What would I do without my case management software and social media tools? Without them, I might always be stuck at my desk, unable to serve clients efficiently, or unable to communicate well with them or with other busy professionals. This year’s conference taught us some new techniques for ethically using and managing the hardware and software we use, evolving technological services, and social media tools.

    11. FastCase Is Expanding – Sharon Greene-Gretzinger

    Soon, Fastcase will allow practitioners to search cases back through 1885. Why pay for a research database when Fastcase is part of your member benefits? 

    12. E-filing and the Changing Judiciary – Kimberly K. Haines 

    Electronic filing in state courts exists in 18 counties with low volume. In order to increase volume and include all of the 72 counties, we need to change three cultures: attorneys, clerks of court, and judges. Within the next 10 years, Wisconsin will have a totally different judiciary as 83 percent of all our state judges will be eligible to retire.

    About the Authors

    Sara Andrew

    Sara Andrew (Marquette 2006), Fond du Lac, is a small-firm lawyer focusing her practice on estate planning, trusts, wills, probate and estate administration, and real estate.

    13. Assume LLC Rather Than S-Corp – Sara Andrew

    When you have a single owner forming a business entity, make the assumption to form an LLC unless it’s obvious to start an S-Corp or other business entity.

    Mark Siler discussed choosing a business entity, and he told a story about an early CLE he attended regarding the same topic. His one take-away was to always start with an S-Corp instead of an LLC. After a period of time practicing, he discovered that was not a good assumption, and now he makes the opposite assumption, to start with an LLC instead.

    His main reason, among many others, is that a person can easily convert an LLC to an S-Corp if necessary, but the same is not true in the other direction.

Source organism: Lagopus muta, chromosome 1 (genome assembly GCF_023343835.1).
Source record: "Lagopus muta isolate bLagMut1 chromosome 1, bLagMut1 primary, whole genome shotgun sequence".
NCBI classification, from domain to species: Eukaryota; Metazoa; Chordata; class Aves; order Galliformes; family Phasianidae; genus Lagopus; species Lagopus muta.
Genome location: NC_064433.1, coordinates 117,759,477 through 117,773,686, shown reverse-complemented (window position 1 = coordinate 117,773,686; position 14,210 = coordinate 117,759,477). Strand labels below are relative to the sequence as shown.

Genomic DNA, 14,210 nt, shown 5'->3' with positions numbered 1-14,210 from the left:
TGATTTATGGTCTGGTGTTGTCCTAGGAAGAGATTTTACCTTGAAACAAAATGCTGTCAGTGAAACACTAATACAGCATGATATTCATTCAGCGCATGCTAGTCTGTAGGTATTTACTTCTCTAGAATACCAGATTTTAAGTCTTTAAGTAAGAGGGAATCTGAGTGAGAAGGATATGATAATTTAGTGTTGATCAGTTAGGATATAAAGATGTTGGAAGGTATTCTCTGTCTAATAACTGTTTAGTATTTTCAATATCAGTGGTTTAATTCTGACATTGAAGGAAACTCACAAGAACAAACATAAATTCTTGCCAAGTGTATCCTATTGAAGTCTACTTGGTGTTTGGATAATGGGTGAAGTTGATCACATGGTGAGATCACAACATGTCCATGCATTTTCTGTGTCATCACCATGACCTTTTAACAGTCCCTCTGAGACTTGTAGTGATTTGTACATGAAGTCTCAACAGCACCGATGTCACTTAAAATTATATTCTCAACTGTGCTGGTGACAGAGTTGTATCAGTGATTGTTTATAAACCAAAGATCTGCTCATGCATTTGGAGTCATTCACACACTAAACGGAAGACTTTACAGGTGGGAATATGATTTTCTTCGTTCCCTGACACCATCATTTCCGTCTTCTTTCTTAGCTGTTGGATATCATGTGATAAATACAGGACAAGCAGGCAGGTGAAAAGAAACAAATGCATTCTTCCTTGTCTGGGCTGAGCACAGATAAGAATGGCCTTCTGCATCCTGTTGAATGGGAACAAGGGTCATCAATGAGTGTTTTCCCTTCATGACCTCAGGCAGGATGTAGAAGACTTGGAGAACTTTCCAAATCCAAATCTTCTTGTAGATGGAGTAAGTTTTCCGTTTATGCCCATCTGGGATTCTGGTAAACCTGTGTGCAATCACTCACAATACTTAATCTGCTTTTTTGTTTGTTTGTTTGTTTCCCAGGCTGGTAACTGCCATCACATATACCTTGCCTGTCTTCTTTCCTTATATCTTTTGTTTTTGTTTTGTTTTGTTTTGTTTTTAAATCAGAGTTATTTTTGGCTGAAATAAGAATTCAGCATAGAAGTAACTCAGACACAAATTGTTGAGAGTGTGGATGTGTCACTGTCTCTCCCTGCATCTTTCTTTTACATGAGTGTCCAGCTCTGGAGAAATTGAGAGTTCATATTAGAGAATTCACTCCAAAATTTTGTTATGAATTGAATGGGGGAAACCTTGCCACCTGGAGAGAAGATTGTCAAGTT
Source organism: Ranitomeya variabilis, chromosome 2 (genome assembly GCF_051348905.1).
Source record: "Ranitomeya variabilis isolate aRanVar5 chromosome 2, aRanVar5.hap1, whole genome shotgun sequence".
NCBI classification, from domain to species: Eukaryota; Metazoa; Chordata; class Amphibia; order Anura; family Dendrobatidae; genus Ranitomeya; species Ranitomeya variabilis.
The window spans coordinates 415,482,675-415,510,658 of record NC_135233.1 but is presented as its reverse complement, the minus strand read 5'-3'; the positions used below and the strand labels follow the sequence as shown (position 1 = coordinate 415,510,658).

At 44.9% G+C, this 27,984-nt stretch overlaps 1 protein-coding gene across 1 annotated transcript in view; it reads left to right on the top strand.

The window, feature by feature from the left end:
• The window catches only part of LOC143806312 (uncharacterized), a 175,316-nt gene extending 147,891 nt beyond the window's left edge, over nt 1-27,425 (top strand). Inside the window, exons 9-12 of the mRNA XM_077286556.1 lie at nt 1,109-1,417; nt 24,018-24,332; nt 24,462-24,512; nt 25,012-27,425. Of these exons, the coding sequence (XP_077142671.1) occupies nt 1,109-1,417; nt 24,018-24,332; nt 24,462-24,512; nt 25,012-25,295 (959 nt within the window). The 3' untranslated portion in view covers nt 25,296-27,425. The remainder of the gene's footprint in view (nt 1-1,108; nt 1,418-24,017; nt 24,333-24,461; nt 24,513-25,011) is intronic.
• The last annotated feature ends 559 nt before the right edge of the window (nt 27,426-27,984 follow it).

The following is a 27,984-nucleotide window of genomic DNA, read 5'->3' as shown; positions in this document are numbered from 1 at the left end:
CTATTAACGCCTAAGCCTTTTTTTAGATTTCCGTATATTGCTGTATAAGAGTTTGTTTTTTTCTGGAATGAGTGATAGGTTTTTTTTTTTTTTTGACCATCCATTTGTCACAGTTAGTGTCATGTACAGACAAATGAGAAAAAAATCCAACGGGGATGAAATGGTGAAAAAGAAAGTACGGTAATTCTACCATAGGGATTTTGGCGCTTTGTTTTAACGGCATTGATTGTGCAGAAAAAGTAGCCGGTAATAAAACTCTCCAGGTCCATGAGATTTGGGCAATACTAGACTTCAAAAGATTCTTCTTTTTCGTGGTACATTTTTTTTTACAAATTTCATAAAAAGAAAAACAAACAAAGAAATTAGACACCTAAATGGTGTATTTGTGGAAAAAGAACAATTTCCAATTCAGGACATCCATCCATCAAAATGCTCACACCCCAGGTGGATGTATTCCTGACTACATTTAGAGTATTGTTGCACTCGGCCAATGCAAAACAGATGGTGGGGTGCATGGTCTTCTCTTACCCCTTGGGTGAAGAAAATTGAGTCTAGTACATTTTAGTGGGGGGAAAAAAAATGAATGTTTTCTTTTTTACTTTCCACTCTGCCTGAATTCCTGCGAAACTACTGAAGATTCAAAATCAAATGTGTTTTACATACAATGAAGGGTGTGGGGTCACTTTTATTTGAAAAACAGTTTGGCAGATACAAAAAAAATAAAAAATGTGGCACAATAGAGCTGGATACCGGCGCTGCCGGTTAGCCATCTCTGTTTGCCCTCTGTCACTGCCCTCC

14. To build strong teams of legal professionals, we need to learn to make innovation, communication, delegation part of our law firm cultures Heidi Eglash

    It’s always amazing to me how many of our State Bar members are “true solos” – folks who really do manage all the functions of a legal practice on their own (I was almost there once, and I have to say that my administrative skills wouldn’t win any awards). For those taking the first steps into hiring staff or outsourcing services, or even for those who have done so and need to stay on course, the presentations we heard on good employment practices, innovative leadership, and working effectively with our clients and colleagues were valuable. 

    15. More Things You Did Not Know You Could Do With the Software You Already Have – Kimberly K. Haines

    State Bar Practice Management Advisor Nerino Petro and tech-savvy lawyer Ross Kodner continue to help lawyers save money with existing software. In this popular session, I learned some great tips, including the following:

    • How to encrypt PDFs in Acrobat X or XI before sending documents electronically;
    • How Adobe Acrobat Pro allows you to save an email folder as a single searchable PDF document;
    • How to create a follow-up reminder when sending an email from MS Outlook;
    • How to create an electronic business card to send with emails that can be added to your recipient’s contact/address book;